The World, Great and Small <

The ancients called man a world in miniature, and that is well-said, because indeed man is made of earth, water, air, and fire, and thus his body is like the Earth. Just as man has bones as a support and framework for his flesh,

so the world has stone to support the Earth …
Leonardo da Vinci
Paris MS A, fol. 55v. Translation: Amanda DeMarco




Visual arts, science, and technology were closely intertwined in 15th-century Italy. At the same time, the individual disciplines were part of the evolution of a more comprehensive worldview and the intensive exploration of the relationship between the macrocosm and the microcosm.
The worldview at large continued to rely on the geocentric tradition handed down from antiquity, with the Earth as the center of the universe surrounded by different hierarchically arranged spheres, from the sphere of water to the sphere of the fixed stars. The steady growth of knowledge, due not least to the geographical insights gained by voyages of discovery, increasingly called this view into question. In addition, intensified studies of nature in general and of the human body in particular, expanded knowledge of the world on the small scale.
It was hoped that this would lead not only to advances in science, medicine, and artistic representation, but also to a deeper understanding of the fundamental principles of life. The quest for such knowledge of nature was a central motif in Leonardo da Vinci’s creative work. The rapid development of printing continually increased the knowledge sources available to the artist-scientist, facilitating his search for an integrative worldview. At the same time, he was able to help shape this worldview through his own contributions: on a small scale through his analytical studies of the human body, and on a large scale through maps and depictions of astronomical phenomena.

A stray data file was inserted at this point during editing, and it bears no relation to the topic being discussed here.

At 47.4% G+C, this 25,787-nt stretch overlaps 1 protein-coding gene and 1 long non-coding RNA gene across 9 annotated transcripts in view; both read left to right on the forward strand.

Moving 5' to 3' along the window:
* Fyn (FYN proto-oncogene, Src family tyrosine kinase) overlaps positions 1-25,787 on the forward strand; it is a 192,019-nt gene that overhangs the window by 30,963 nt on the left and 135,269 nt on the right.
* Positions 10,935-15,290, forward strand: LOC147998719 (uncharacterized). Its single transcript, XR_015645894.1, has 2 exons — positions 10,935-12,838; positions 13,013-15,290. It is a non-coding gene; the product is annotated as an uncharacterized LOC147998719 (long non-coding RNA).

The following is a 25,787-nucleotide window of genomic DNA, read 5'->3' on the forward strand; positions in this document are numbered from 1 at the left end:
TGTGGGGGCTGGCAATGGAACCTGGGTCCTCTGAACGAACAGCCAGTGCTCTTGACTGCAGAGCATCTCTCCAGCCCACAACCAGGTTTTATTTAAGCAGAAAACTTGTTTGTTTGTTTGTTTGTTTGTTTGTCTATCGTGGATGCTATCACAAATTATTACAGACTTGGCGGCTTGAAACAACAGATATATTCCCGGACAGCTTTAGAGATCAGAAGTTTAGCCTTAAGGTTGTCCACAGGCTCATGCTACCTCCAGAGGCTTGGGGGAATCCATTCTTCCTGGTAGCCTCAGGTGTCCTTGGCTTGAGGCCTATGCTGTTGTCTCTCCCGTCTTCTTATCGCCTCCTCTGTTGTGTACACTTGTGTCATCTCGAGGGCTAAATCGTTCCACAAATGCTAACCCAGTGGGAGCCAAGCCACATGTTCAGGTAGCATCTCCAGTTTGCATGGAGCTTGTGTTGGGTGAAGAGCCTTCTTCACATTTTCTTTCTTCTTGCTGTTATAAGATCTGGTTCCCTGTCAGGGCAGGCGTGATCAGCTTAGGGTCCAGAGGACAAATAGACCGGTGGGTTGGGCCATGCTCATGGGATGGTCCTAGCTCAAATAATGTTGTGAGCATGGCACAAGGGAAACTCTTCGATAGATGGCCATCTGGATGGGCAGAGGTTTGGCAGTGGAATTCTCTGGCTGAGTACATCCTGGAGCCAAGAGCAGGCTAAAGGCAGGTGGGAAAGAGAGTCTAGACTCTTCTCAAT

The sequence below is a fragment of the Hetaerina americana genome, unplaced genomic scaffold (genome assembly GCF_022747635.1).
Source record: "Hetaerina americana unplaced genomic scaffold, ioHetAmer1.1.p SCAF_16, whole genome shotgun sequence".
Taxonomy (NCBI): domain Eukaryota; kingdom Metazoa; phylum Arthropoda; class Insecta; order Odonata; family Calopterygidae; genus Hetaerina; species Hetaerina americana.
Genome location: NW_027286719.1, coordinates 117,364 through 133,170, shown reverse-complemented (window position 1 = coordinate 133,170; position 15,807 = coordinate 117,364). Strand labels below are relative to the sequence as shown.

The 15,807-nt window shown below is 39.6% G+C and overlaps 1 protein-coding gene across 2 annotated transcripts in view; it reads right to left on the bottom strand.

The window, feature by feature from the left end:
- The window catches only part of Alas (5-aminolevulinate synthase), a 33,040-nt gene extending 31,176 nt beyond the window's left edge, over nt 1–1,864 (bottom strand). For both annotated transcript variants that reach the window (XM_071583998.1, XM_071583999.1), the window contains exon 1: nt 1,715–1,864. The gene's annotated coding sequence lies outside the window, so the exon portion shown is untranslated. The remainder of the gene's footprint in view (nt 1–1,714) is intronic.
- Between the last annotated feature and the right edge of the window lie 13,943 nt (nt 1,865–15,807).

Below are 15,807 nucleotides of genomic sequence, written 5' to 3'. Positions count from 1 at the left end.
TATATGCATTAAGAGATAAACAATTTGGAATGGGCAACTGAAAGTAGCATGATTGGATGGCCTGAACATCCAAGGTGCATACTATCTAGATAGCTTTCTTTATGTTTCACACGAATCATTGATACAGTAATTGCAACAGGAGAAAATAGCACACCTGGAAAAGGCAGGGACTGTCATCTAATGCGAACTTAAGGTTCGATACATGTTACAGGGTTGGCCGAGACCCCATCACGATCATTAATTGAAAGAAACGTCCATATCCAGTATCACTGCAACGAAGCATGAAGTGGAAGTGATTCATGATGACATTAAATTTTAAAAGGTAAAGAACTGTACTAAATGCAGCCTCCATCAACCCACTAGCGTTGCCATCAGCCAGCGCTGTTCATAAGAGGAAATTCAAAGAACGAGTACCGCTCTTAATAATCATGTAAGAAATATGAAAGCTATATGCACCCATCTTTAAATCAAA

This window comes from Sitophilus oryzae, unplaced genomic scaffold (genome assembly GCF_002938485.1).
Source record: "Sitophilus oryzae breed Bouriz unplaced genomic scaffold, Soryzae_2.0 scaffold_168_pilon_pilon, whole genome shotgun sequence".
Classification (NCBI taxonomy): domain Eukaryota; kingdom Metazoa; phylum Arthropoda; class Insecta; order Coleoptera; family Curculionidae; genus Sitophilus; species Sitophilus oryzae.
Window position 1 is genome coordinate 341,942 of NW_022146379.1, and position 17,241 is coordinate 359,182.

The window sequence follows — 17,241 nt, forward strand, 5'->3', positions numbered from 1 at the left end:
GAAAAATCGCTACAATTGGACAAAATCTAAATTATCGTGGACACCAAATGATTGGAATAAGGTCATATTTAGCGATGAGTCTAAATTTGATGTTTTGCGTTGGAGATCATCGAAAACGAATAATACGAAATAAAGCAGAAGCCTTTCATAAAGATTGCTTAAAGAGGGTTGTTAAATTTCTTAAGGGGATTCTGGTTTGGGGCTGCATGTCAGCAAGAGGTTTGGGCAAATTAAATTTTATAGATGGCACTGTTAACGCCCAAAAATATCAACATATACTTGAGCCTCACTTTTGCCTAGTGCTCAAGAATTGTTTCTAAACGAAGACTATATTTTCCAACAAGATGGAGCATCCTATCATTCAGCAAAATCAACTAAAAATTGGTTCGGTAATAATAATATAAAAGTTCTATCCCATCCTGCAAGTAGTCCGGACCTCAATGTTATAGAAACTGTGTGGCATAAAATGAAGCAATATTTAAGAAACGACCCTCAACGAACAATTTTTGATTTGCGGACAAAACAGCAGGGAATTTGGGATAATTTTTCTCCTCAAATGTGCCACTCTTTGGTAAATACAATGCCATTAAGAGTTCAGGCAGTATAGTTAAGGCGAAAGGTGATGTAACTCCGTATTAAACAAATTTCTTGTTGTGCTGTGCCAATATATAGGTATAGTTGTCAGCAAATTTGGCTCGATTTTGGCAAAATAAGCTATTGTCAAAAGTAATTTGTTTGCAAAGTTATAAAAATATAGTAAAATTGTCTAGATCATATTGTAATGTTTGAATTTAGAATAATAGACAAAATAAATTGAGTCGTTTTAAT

Leonardo's Berlin Library: Section 9 <

Alexander <aphrodisiensis>.

Alexandri Aphrodisiensis maximi peripatetici, In quatuor libros
meteorologicorum Aristotelis, commentatio lucidissima,
Alexandro Piccolomineo interprete

Venice: Scotus, 1548

The work Meteora by Aristoteles (384–322 BCE) (41 ) comprises four books in which he examines phenomena like the elements air and water, in other words, the atmosphere in the widest sense. It deals with meteorological phenomena like clouds, precipitation, winds, and the relationship between land and sea, as well as earthquakes. Leonardo’s interest in the macrocosm also covered these topics, and as early as around 1490 he made lists of desirable book titles including a vernacular translation of the “meteura dAristotile vulgare”(Codex Atlanticus, fol. 611r-a; 4 ). The edition shown here is a commentary of the Aristotelian text by its leading Greek commentator, Alexander of Aphrodisias (2/3 c. CE) in the Latin translation by the Sienese astronomer Alessandro Piccolomini. The diagram gives an overview of the most important winds in the Mediterranean region and their paths.



    Alexander von Aphrodisias. 2010. In libros meteorologicorum, Neudruck der Ausgabe Venedig 1561, mit einer Einleitung von Cristina Viano. Vol. 15. Commentaria in Aristotelem Graeca. Stuttgart: Frommann-Holzboog.


    Forgione, Laura, and Piero Morpurgo. 2019. In Leonardo e i suoi libri. Exhibition catalogue Biblioteca dell’Accademia Nazionale dei Lincei e Corsiniana, Rome, 3.10.2019–12.1.2020, edited by Carlo Vecce. Storia dell’Accademia dei Lincei. Cataloghi 5. Rome: Bardi Edizioni / Accademia Nazionale dei Lincei, 233–236.